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Pietenpol Air Camper Construction

How to Build a Pietenpol Air Camper or Sky Scout Airplane

Pietenpol airplanes built to the plans of my grandfather Bernard H. Pietenpol are straightforward, no-nonsense airplanes. They're great for puddle jumping or even long cross country trips. They fly low and slow, the same way they have for over eight decades.

Pietenpol Airplanes (Air Camper and Sky Scout) are low in cost, durable and most of all, FUN!! Probably the biggest reason they are inexpensive to build is that almost no aircraft-rated materials are required by the design. They are durable because the designer, B.H. Pietenpol, went out of his way to make every part of the ship stronger than necessary.

In short, we have found the Pietenpol Air Camper and Pietenpol Sky Scout to be real honest-to-goodness airplanes, built simply and inexpensively by honest-to-goodness people.

The Air Camper has some interesting design features. Because of the downward thrust of the propeller, (the engine is angled downward 5 degrees) the plane has a short/slow take off run, and landings are light on the wheels. The beauty of the Air Camper design is, that except for engine changes, more than 60 different engines have been adapted for use on the airplane. The basic plans behind the firewall do not need to change. This aircraft was the first to use the split axle landing gear and was the basis for the 1933 Improved Air Camper plan drawings by Orin Hoopman.

Bernard Pietenpol never lost sight of the cost of flying and showed his true genius in keeping the cost down - within reach of the "common man".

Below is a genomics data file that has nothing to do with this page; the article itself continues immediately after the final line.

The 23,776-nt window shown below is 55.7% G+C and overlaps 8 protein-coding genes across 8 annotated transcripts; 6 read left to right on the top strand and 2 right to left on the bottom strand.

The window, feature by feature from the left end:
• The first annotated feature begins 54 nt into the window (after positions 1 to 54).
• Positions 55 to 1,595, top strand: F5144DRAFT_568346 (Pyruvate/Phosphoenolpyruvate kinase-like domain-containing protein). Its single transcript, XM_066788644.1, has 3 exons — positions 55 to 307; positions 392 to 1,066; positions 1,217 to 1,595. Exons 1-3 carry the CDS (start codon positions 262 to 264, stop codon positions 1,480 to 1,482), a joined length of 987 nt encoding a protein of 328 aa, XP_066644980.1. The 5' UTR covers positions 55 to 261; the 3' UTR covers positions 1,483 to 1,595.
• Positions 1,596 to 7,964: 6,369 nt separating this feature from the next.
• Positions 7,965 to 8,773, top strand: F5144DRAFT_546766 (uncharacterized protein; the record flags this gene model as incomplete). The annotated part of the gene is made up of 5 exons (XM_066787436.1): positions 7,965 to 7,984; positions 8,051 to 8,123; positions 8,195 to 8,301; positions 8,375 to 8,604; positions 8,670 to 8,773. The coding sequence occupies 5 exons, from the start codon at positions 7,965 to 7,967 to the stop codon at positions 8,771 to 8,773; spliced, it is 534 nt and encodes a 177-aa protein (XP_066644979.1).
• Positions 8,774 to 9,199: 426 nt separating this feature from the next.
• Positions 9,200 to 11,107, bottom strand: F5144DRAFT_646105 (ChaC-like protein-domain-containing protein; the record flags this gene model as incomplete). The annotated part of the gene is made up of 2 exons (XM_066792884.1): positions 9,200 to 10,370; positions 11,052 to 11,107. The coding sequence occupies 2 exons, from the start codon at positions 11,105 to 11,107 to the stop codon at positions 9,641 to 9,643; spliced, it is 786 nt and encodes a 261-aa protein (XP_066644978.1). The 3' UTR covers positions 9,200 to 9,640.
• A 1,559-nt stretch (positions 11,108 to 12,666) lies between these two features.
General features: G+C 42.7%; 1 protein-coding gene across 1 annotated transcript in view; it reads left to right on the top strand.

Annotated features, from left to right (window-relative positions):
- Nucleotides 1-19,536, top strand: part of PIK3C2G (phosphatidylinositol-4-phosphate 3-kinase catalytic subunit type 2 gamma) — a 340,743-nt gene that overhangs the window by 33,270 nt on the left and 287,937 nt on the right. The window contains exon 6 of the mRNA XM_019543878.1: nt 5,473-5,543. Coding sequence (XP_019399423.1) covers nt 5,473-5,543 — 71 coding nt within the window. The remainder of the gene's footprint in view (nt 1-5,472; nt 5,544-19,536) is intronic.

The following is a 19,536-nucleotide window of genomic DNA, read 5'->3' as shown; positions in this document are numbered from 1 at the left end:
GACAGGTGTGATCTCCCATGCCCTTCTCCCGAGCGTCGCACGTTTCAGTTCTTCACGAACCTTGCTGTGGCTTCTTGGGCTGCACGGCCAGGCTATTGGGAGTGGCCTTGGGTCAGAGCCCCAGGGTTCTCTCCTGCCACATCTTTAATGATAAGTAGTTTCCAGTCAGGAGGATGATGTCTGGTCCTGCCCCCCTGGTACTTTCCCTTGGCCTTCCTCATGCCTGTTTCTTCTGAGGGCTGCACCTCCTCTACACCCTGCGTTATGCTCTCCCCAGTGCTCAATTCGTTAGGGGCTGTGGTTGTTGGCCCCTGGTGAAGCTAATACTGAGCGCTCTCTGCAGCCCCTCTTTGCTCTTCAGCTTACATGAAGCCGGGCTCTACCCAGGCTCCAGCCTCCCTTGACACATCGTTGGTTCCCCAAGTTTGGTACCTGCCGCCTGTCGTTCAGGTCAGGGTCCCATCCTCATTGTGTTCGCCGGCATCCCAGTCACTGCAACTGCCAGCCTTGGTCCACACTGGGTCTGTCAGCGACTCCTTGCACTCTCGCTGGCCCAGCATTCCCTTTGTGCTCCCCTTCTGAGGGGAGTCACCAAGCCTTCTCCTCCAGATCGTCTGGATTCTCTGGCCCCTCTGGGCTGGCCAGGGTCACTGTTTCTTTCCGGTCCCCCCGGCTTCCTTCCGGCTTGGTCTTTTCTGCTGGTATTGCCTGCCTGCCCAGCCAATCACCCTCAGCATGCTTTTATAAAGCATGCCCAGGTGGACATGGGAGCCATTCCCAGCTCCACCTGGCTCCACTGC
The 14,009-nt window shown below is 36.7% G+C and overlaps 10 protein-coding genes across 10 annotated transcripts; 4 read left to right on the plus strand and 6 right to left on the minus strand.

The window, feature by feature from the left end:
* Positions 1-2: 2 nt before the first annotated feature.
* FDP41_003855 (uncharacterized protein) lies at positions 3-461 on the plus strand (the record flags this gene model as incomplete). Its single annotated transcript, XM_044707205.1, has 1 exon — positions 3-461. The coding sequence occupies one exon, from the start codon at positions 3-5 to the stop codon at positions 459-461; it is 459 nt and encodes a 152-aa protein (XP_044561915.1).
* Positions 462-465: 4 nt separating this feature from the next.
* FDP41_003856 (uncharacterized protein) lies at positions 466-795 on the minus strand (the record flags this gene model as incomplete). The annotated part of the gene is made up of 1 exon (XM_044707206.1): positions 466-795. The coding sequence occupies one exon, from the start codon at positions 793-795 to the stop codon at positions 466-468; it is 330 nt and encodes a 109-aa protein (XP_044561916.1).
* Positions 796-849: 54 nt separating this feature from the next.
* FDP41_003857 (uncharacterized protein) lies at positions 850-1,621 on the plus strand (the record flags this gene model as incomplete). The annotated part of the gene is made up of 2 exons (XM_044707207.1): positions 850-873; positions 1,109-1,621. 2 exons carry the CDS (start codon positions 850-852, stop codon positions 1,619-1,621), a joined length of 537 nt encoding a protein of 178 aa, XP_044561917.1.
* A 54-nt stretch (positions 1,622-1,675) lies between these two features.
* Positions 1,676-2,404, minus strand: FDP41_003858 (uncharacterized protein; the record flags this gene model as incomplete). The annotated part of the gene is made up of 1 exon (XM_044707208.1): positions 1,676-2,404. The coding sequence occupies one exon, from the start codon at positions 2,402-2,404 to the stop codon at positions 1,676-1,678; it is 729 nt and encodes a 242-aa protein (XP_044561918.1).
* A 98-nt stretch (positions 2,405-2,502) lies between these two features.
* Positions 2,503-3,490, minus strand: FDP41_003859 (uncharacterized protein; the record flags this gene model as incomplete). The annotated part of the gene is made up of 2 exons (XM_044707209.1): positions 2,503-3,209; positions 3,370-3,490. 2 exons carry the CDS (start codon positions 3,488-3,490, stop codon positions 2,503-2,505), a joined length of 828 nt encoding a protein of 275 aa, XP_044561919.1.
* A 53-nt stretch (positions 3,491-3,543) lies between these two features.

Let's discuss what makes up a Pietenpol Airship ("Air Camper or Sky Scout").

Your own set of "Original Pietenpol Air Camper plans":


To build a Pietenpol Air Camper or Sky Scout, first you need a set of plans available from Andrew Pietenpol (can be ordered on this website), and a work bench. For building tips, and construction detail, the builder's manual "Original Air Camper & Sky Scout Builders Manual" is recommended.



The longerons are made of 1 inch by 1 inch Sitka spruce. All struts and braces are milled from 1 inch by 3/4 inch Sitka spruce. All wooden pieces are glued together and held in place with rectangular wood gussets cut from 1/8 inch aircraft grade plywood, glued down with aircraft glue, and held in place by small aircraft brads while the glue is setting. The forward half of the fuselage is covered on both sides with 1/8 inch aircraft plywood. The plywood only extends from the firewall to back of the rear seat. Once the sides are assembled, they are up-righted on a workbench and joined together with struts and braces cut to provide tapering from the rear seat to the tail where the two sides will join. Quarter inch aircraft plywood is used for the floor of the cockpit, and firewall.

Turtle Deck:


A turtle deck is created aft rear cockpit seat to facilitate crowning atop rear fuselage. This is accomplished by seven 1 inch x 1/4 inch Sitka spruce stringers set on edge to create what Mr. Pietenpol called a "Streamlined appearance".



The wing is a one piece wing without any dihedral. The wing spans 28 feet 2 inches, giving it 140 square feet. Plans are also available for a three piece wing of the same length. Building a three piece wing is recommended when building space is of value. The three piece wing requires the additional building of a few extra wooden pieces, and metal fittings. The wing is built up with 28 ribs. The ribs are easily built in a homemade jig (no steaming required). Each rib is built out of 1/4 inch by 1/2 inch cap strip. This size cap strip is also used as rig struts which hold the top rib cap strip to the bottom cap strip. All ribs are held together by 1/16 in. aircraft plywood gussets 1 in by 3/4 in. The ribs are hung on two 28 foot long Sitka spruce spars of identical size (4 3/4 in. x 1 in x 28 foot). Each spar can be made of two 15 foot spars spliced together (very common). If you are building a three piece wing, each spar is then made up of three smaller length spars, with no splicing required (very common). Leading and trailing edges are made of Sitka spruce and are added.